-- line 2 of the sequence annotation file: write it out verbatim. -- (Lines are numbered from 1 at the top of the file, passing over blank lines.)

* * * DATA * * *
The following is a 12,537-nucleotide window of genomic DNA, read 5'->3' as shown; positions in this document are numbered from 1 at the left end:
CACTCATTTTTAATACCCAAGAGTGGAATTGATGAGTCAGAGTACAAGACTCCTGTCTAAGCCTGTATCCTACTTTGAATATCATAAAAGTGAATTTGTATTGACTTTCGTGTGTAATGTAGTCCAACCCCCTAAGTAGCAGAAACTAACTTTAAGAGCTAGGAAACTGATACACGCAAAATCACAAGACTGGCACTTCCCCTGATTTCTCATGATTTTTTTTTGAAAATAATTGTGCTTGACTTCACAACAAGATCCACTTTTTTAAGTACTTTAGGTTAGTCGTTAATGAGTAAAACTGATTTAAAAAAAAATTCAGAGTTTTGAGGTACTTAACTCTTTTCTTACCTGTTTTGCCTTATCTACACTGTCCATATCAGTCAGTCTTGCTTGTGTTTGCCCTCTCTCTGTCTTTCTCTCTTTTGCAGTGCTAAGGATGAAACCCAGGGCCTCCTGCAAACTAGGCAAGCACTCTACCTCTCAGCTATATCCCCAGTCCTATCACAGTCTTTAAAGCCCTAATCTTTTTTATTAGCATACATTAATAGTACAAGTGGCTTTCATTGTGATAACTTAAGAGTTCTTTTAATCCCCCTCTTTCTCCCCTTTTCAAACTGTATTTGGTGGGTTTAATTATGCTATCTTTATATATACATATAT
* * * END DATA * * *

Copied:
CACTCATTTTTAATACCCAAGAGTGGAATTGATGAGTCAGAGTACAAGACTCCTGTCTAAGCCTGTATCCTACTTTGAATATCATAAAAGTGAATTTGTATTGACTTTCGTGTGTAATGTAGTCCAACCCCCTAAGTAGCAGAAACTAACTTTAAGAGCTAGGAAACTGATACACGCAAAATCACAAGACTGGCACTTCCCCTGATTTCTCATGATTTTTTTTTGAAAATAATTGTGCTTGACTTCACAACAAGATCCACTTTTTTAAGTACTTTAGGTTAGTCGTTAATGAGTAAAACTGATTTAAAAAAAAATTCAGAGTTTTGAGGTACTTAACTCTTTTCTTACCTGTTTTGCCTTATCTACACTGTCCATATCAGTCAGTCTTGCTTGTGTTTGCCCTCTCTCTGTCTTTCTCTCTTTTGCAGTGCTAAGGATGAAACCCAGGGCCTCCTGCAAACTAGGCAAGCACTCTACCTCTCAGCTATATCCCCAGTCCTATCACAGTCTTTAAAGCCCTAATCTTTTTTATTAGCATACATTAATAGTACAAGTGGCTTTCATTGTGATAACTTAAGAGTTCTTTTAATCCCCCTCTTTCTCCCCTTTTCAAACTGTATTTGGTGGGTTTAATTATGCTATCTTTATATATACATATAT